Hierarchical Society In William Shakespeare's King Lear And Twelfth Night

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Elizabethan England was an exceptionally hierarchical society, where social order and class remained stringent and impermeable. King Lear and Twelfth Night are examples of how William Shakespeare examined these hierarchical boundaries by focusing on the characters who attempt to transgress and subvert the fortified and partisan power structures in their societies. However, as one investigates these social shackles, a ‘social order paradox’ can be found according to Whitney Graham. Graham defines this as, ‘the way in which he effectively critiques and challenges the claim that social hierarchies are inherently rigid, while he, at the same time, simultaneously reinforces and supports these very notions contextually. Thus, though Shakespeare creates worlds in which characters subvert the natural law and order of society, he also reiterates the necessity of these laws for the benefit of a healthy social…show more content…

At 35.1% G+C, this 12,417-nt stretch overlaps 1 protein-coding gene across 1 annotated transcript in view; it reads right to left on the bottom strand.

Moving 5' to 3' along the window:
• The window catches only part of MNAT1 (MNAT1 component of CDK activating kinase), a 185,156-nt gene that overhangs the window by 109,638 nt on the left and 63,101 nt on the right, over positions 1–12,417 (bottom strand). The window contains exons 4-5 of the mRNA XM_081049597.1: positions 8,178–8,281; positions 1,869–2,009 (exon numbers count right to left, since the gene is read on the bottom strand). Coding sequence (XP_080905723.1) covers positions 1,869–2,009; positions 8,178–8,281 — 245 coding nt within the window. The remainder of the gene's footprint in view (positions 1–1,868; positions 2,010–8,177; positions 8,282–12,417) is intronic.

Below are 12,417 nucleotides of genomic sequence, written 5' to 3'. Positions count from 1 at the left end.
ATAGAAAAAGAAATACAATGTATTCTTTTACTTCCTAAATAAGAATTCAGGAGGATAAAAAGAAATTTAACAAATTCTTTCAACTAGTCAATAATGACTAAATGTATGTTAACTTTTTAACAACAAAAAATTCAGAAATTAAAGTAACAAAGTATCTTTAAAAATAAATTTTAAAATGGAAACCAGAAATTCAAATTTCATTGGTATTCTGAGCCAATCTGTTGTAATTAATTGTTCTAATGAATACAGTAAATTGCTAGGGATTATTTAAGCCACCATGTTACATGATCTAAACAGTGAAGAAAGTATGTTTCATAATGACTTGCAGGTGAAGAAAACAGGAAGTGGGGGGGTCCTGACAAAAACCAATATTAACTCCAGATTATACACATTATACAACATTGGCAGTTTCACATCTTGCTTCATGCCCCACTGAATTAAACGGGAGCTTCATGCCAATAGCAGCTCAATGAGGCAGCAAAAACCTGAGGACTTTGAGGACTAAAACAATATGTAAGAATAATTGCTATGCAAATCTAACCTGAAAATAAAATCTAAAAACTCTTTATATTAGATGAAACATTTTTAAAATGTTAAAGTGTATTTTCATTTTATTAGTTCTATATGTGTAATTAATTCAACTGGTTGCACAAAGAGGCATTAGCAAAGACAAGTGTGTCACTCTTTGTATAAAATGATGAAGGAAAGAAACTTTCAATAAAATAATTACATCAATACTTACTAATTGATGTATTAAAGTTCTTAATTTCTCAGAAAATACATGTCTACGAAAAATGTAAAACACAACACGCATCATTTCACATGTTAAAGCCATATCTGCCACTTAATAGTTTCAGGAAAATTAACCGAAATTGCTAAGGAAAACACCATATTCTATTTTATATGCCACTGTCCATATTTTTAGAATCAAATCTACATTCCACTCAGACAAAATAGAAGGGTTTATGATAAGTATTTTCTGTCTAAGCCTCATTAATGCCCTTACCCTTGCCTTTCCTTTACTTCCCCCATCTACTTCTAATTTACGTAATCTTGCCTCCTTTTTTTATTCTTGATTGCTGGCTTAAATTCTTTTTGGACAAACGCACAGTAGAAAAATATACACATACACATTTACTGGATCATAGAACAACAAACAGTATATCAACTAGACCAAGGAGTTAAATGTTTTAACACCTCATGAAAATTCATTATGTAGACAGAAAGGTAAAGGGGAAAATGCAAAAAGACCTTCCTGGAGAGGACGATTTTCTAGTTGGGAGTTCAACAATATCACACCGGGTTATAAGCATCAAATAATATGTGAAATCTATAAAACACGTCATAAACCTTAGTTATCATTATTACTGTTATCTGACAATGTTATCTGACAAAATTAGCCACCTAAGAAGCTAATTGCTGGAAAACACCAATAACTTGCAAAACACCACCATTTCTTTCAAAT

He associates this with the festivities including Christmas and pre-lent celebrations. It reverses all hierarchical structures and attitudes and turns them on their heads – ‘fools become wise and kings become beggars’ (Selden, 1989, 167). Everything stuck in place, anything impenetrable, is laughed at and abused. In King Lear the role reversal of Lear and the Fool is clear. Lear becomes a vagrant wanderer while his Fool attains knowledge and competence. ‘I am better than thou art now; I am a Fool, thou art nothing’ (1.iv.53). He continuously relishes in his mocking of society, of the disjointed positions and the social shuffling of the cards of class. The Fool essentially subverts the hierarchy found in King Lear making all social structures egalitarian. This unruly clash is the undertone for Lear’s conflict between him and his two

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